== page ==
Between the Sly Collection, Jak & Daxter Collection, and the Ratchet & Clank Trilogy, there’s an argument to be made that the PS Vita is the best place to play Sony’s classic PS2 era platformers. All three of the original Ratchet & Clank titles share the same penchant for sprawling sci-fi vistas and over-the-top artillery, but you can see the series progress over the course of a single cartridge here, as developer Insomniac Games layers in RPG mechanics and more exciting gadgets. This is a brilliant compilation featuring a trio of rock-solid titles.
Undertale may look like a fairly non-descript 8-bit adventure on the surface, but it subverts expectations in interesting ways. While it has the appearance of a traditional role-playing release, the game will ultimately judge you on the actions you take, altering the outcome in unexpected ways. To delve deeper would be to spoil a magical and unexpected experience, so we’ll recommend you play it for yourself and leave our description at that.
A game which introduced an entire genre, The Walking Dead: A Telltale Game Series was a Game of the Year winner in some prestigious circles. Originally released episodically, but compiled onto one cartridge here, it was seen as the evolution of point-and-click titles, focusing heavily on narrative and player choice. The poignant story involving convict Lee and orphan Clementine captured hearts, and while this PS Vita port struggled with performance issues, it still delivered an engrossing narrative featuring a band of survivors against impossible odds.
A somewhat cynical attempt to plug the chasm left behind by Monster Hunter’s exclusivity elsewhere, Soul Sacrifice Delta was a re-release of Sony’s dark fantasy demon slayer, with full online co-op and some fascinating character builds. This artistically impressive alternative saw players having to choose between saving and sacrificing allies – as alluded to in the name – in order to overcome impossible odds against grotesque, magical creatures. In the world of Monster Hunter clones, this was unquestionably one of the more creative efforts, and the expanded version added a significant array of content, including brand new boss fights and builds.
Quietly one of the best platformers of modern times. Rayman Legends was originally intended to be a Nintendo Wii U exclusive, but once the fortunes of that particular format came into focus, Ubisoft decided to port it everywhere. And what a treat it was, particularly for fans of the PS Vita, where its UbiArt Engine shined particularly brightly on the handheld format’s OLED screen. The touchscreen controls meant the game lost none of its intended functionality during the transition either, so this remains one of the better versions of a highly recommended game.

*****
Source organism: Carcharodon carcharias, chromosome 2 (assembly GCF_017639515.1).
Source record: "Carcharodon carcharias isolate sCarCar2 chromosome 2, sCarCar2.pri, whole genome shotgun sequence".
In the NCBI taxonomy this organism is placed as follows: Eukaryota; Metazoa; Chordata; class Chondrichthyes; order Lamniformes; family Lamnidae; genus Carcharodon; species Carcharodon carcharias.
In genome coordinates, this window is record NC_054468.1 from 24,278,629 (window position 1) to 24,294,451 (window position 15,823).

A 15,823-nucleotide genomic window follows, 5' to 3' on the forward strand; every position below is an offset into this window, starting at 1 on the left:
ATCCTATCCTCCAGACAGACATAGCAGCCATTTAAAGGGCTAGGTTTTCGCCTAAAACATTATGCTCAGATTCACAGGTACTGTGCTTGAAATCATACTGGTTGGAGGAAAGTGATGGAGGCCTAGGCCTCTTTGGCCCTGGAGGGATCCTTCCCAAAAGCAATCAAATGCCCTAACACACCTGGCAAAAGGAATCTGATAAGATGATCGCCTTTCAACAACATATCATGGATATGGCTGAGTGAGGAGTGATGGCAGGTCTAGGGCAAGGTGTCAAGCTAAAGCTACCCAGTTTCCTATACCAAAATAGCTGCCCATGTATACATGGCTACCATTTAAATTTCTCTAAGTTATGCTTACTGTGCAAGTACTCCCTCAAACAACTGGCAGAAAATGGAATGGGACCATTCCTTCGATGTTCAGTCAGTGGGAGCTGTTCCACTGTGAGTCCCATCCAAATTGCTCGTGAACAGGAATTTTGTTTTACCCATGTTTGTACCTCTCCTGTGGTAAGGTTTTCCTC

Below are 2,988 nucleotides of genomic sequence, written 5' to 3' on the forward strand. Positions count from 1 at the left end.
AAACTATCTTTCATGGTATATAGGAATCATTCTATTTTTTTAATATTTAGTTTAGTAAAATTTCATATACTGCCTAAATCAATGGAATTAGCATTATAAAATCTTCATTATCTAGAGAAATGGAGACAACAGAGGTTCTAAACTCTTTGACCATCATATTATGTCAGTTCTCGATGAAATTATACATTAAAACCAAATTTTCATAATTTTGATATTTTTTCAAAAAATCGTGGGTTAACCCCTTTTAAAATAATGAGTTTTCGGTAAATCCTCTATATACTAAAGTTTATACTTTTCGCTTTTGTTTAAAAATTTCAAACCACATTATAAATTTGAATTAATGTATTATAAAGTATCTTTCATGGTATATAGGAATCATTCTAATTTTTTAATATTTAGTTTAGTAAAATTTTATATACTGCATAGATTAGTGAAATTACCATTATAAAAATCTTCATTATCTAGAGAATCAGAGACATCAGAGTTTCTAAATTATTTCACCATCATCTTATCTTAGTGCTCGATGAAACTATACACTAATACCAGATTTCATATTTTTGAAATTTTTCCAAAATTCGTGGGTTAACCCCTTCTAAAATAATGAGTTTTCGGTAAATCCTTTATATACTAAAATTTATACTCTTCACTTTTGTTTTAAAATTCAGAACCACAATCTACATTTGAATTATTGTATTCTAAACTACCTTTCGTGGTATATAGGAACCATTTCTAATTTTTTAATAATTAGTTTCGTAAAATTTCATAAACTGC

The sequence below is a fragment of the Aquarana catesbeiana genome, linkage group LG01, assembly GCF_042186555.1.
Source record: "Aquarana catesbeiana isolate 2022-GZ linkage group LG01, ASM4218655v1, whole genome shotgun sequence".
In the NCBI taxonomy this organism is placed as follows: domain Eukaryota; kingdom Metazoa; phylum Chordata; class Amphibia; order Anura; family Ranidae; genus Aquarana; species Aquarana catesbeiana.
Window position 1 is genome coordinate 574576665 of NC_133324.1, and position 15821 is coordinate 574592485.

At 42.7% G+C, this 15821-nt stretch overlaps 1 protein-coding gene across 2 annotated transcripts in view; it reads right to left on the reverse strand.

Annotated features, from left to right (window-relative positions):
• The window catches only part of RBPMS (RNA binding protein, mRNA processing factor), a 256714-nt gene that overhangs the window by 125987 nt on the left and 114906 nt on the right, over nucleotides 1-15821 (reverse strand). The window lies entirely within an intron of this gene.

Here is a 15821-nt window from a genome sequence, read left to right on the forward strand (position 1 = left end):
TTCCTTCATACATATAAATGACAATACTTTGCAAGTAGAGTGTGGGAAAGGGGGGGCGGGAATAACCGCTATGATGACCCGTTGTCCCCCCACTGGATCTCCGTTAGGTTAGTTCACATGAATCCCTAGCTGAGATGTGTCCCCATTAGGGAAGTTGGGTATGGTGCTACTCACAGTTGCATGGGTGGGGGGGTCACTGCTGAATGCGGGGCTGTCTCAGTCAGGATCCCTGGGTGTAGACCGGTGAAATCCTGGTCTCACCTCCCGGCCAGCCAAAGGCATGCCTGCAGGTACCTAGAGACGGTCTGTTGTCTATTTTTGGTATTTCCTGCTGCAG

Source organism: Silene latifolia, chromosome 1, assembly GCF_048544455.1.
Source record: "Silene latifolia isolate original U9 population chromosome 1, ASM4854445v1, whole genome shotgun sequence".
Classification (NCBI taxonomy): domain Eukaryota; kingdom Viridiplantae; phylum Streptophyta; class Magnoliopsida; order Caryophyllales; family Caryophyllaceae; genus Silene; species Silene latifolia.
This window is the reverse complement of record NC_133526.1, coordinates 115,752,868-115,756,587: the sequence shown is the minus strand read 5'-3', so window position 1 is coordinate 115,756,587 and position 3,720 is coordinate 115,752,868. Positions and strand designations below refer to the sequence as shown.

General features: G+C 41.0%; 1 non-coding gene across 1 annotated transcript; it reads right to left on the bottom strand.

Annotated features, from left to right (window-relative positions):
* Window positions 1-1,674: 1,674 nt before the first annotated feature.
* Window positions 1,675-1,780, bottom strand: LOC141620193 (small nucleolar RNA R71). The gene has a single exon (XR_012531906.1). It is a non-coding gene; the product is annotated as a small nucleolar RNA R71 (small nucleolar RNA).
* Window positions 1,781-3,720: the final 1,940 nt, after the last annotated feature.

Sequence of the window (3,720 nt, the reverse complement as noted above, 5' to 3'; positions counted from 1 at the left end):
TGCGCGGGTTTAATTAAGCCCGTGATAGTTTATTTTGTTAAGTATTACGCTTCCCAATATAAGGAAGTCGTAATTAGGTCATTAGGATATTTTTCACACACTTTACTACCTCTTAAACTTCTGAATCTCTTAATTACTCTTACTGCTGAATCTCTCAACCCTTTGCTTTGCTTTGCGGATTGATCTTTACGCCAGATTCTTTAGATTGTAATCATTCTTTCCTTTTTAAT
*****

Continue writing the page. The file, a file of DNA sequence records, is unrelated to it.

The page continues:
Hotline Miami’s dance of death was a huge hit for Swedish studio Dennaton Games. The game had built-up buzz at various consumer conventions as an indie PC game with a scorching soundtrack and an 80s aesthetic, but the release exploded in popularity on PS Vita due to its short-form gameplay sessions and ridiculously responsive controls. With puzzle-like combat encounters, this masochistic murder-‘em-up was darkly addictive, forcing you to approach each gauntlet with bloodthirsty precision, and it’s still just as absorbing today as it was when it first released.
All the way back in 2013, Killzone Mercenary was the game that Sony used to prove it was making console-like investments in the PS Vita. Developed by Guerrilla Games – albeit its since shuttered Cambridge-based satellite office – this was a AAA first-person shooter with staggering production values. Despite offering a full-length campaign, missions were smartly segmented to make them more digestible during portable play. The plot also introduced some interesting elements, as you worked as a gun-for-hire with little regard for the wider morality of the bloody Helghan war. With a popular online multiplayer mode and tons of replayability, this was a true shooter on the go.
Is Sly Cooper the most underrated PlayStation mascot of the PS2 era? Sucker Punch’s light-pawed raccoon never quite got the same acclaim as its sixth-gen siblings, with Ratchet & Clank and Jak & Daxter taking all the plaudits. But with its mixture of stealth, platforming, and micro-games, this series is secretly one of Sony’s greatest achievements. And playing all three titles from the original PS2 trilogy on the potty felt fantastic when The Sly Collection launched in 2014.
A lot of the PS Vita’s best games, particularly in the portable’s later years, overlooked its unique features – but Media Molecule’s charming platformer Tearaway was built with every input in mind. The release takes advantage of everything, from the front and back cameras to the rear touchpad, to create a tactile papercraft environment that genuinely feels like it exists within the palm of your hands. The sheer boundless imagination of this outing is not to be overlooked, with the title constantly reinventing itself rather than recycling its ideas over and over.
FuturLab expanded on the original PS Mini Velocity by honing its expert eye for slick arcade gameplay. This rhythmic shmup replicates the balletic battles of its predecessor, allowing you to dance in and out of combat using your craft’s teleportation augment. However, it builds on the entire idea by adding slick side-scrolling platforming segments, significantly adding to the variety. With a vibrant visual style and a scorching soundtrack, Velocity 2X is a pulsating experience that’s impossible to put down.